A statue of British Imperialist Cecil Rhodes will remain atop Oriel College Oxford, despite an independent commission recommending its removal.
After months of deliberation, the commission declared that a majority of its members supported the statue’s removal, but Oriel’s governing body rejected the judgment citing high costs and “complex” planning implications.
The commission was set up by the college last June to investigate the future of the contentious statue after hundreds of students and faculty gathered outside the college to protest the memorial during the Black Lives Matter protests.
The stone carving of Rhodes, which stands mounted several meters above a college door, is the target of a longstanding ‘Rhodes Must Fall’ campaign organised by students at the university and has survived a previous ousting attempt in 2016 after large donors threatened to withdraw their money if the sculpture was removed.
Lord Mendoza, provost of Oriel College, told the BBC: “We understand this nuanced conclusion will be disappointing to some, but we are now focused on the delivery of practical actions aimed at improving outreach and the day-to-day experience of BME students.”
The college did accept some of the committee’s other proposals, including a new tutor for “equality, diversity and inclusion” and additional training for academic and non-academic staff in “race awareness”. The governing body also agreed to a virtual exhibition to “provide an arena for contextualisation and explanation of the Rhodes legacy.”
Education Secretary Gavin Williamson expressed his support for the verdict on twitter, calling it “sensible and balanced.” He continued: “We should learn from our past, rather than censoring history, and continue to focus on reducing inequality.”
Susan Brown, Labour leader of Oxford City Council, was less pleased: “I am personally deeply disappointed that Oriel College have chosen today to backtrack on their previous decision to remove the Rhodes statue and ignore the views of the commission on this crucial part of their work.”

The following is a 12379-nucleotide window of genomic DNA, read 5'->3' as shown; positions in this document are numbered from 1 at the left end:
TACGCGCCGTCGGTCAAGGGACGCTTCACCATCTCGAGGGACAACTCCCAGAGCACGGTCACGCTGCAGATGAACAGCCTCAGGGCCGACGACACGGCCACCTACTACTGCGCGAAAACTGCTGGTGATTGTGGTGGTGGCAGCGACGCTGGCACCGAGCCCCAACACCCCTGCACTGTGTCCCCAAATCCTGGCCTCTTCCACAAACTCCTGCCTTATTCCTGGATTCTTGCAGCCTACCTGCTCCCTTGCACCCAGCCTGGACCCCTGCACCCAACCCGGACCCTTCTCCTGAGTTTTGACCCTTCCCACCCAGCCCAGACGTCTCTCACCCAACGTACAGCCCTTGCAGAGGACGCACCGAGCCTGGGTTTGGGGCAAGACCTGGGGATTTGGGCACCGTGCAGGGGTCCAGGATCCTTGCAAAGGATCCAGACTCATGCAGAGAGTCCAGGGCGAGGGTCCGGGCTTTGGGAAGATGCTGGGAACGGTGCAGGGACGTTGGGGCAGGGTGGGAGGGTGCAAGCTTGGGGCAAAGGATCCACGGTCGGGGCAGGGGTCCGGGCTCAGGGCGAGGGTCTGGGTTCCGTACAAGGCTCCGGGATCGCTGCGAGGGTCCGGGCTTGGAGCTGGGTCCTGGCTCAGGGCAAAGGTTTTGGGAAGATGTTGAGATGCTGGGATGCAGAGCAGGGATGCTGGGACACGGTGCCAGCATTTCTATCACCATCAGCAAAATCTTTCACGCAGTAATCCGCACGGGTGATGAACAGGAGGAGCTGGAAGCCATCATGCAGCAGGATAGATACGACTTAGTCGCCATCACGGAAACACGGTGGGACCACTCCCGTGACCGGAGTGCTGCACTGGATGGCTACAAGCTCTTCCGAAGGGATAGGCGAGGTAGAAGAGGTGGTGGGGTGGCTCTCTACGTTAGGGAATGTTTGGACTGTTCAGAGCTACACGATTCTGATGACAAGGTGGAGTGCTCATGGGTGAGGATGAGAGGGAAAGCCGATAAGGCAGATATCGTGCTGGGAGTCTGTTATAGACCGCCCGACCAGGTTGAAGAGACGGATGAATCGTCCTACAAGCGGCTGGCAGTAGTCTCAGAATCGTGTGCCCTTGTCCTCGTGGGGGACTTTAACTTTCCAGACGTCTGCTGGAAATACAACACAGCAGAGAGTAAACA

“For people in our city this was the most important action that Oriel College could have taken to show an acknowledgement of the discrimination of the past, and they have failed to act” she told the Guardian.
In a statement, the Rhodes Must Fall campaign said: “No matter how Oriel College might try to justify their decision, allowing the statue to remain is an act of institutional racism.”
Cecil Rhodes was a 19th-century diamond magnate and South African colonial administrator. He was instrumental in the founding of Rhodesia (now Zimbabwe), a British protectorate governed by a white minority. He had been a student at Oriel College and left £100,000 (£12.5m today) through his will in 1902, of which around £200,000 still remains.
His endowment also finances the Rhodes Scholarship Programme at the University which funds 102 students from across the world to study at Oxford each year. The eponymous scholarship counts former US President Bill Clinton, Author Naomi Wolf, and three former Australian Prime Ministers among its beneficiaries.
Renowned sculptor Sir Antony Gormley weighed in on the debate in an interview with the Financial Times, suggesting a novel compromise: “I would simply turn him to face the wall rather than facing outwards” to affect “an acknowledgement of collective shame.”